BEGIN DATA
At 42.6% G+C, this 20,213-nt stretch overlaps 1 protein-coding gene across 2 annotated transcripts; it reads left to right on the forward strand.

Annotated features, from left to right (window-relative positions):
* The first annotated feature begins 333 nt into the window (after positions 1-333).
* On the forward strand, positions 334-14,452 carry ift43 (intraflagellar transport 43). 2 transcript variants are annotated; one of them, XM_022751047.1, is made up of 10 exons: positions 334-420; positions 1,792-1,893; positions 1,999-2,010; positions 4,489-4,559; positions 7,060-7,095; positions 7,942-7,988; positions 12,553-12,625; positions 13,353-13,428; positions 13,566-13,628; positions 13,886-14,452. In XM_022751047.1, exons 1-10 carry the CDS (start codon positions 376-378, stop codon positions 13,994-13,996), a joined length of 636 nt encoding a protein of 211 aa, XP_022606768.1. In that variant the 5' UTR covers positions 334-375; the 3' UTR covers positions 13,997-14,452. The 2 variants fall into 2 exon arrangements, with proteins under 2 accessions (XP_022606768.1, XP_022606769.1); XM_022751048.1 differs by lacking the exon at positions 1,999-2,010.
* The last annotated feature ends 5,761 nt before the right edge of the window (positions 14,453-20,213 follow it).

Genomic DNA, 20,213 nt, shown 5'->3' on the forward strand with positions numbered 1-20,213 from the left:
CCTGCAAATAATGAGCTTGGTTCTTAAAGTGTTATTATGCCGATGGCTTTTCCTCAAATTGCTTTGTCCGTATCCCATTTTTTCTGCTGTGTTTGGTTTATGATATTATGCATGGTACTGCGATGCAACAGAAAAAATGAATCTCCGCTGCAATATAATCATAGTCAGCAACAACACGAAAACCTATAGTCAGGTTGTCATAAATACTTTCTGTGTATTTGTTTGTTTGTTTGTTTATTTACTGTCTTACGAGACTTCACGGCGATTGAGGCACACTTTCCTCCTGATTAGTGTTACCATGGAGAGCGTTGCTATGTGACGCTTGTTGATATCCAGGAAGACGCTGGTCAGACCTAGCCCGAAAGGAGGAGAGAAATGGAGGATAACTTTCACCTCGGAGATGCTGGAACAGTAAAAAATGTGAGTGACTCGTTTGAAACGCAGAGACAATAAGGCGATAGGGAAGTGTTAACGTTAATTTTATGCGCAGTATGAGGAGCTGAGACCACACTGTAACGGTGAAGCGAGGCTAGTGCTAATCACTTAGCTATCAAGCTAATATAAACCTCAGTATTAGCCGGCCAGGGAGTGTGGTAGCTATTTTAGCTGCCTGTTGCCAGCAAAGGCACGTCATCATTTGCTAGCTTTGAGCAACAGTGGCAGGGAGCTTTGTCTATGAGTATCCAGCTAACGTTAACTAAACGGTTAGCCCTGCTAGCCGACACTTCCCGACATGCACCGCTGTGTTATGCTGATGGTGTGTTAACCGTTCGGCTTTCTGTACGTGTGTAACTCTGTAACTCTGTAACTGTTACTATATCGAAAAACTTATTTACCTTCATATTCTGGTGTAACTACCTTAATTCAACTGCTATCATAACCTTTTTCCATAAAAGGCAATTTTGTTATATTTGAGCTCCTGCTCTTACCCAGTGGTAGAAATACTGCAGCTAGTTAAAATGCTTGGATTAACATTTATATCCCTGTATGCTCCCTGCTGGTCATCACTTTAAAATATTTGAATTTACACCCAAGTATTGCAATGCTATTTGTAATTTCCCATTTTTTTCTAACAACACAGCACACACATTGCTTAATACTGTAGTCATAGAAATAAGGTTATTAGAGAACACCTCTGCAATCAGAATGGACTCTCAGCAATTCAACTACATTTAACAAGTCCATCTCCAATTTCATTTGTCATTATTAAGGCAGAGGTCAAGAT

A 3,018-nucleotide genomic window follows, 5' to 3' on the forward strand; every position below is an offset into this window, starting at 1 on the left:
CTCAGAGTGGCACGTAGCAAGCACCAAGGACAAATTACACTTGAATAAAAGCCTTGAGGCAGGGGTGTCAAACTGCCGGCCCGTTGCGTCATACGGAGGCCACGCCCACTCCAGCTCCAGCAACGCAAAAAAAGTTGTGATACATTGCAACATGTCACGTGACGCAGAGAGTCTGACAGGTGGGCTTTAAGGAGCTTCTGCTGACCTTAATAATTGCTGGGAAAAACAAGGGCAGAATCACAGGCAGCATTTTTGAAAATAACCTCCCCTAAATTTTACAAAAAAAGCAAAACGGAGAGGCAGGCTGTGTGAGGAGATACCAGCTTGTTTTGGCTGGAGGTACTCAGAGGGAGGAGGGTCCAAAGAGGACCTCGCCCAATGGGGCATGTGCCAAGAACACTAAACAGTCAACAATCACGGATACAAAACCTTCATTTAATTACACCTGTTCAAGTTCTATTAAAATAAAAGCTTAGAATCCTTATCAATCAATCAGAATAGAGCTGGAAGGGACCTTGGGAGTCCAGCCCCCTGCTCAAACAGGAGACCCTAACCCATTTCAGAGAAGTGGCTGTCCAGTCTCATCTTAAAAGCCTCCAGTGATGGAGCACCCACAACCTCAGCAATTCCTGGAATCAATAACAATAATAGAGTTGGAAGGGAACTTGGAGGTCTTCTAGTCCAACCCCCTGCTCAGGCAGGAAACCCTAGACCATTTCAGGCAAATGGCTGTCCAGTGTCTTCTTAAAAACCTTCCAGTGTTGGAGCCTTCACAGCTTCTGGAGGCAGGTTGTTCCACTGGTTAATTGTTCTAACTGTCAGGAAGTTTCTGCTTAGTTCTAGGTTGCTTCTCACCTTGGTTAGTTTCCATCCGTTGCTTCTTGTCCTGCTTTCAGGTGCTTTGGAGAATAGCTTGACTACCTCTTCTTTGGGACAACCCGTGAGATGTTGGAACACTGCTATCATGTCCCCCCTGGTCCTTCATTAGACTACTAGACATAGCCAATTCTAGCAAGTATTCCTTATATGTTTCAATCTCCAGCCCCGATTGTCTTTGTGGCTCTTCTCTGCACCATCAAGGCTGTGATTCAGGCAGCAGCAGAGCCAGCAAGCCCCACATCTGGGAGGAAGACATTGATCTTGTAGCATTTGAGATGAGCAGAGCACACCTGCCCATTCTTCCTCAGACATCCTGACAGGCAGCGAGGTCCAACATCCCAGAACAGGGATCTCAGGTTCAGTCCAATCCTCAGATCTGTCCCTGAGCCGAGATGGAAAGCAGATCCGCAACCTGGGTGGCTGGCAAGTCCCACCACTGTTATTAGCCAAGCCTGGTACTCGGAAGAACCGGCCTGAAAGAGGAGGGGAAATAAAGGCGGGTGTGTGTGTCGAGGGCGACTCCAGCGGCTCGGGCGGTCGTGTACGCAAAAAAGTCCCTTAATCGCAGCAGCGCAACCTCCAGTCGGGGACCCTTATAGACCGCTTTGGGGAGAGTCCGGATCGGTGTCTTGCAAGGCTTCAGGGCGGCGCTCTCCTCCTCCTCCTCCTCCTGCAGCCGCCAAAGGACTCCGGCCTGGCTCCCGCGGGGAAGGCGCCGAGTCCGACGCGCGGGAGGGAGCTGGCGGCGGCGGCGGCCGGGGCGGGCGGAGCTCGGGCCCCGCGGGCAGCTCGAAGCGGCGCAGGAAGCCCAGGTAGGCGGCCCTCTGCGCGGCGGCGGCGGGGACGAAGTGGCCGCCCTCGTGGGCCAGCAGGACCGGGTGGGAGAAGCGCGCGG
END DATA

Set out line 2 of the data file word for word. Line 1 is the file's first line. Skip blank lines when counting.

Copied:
Annotated features, from left to right (window-relative positions):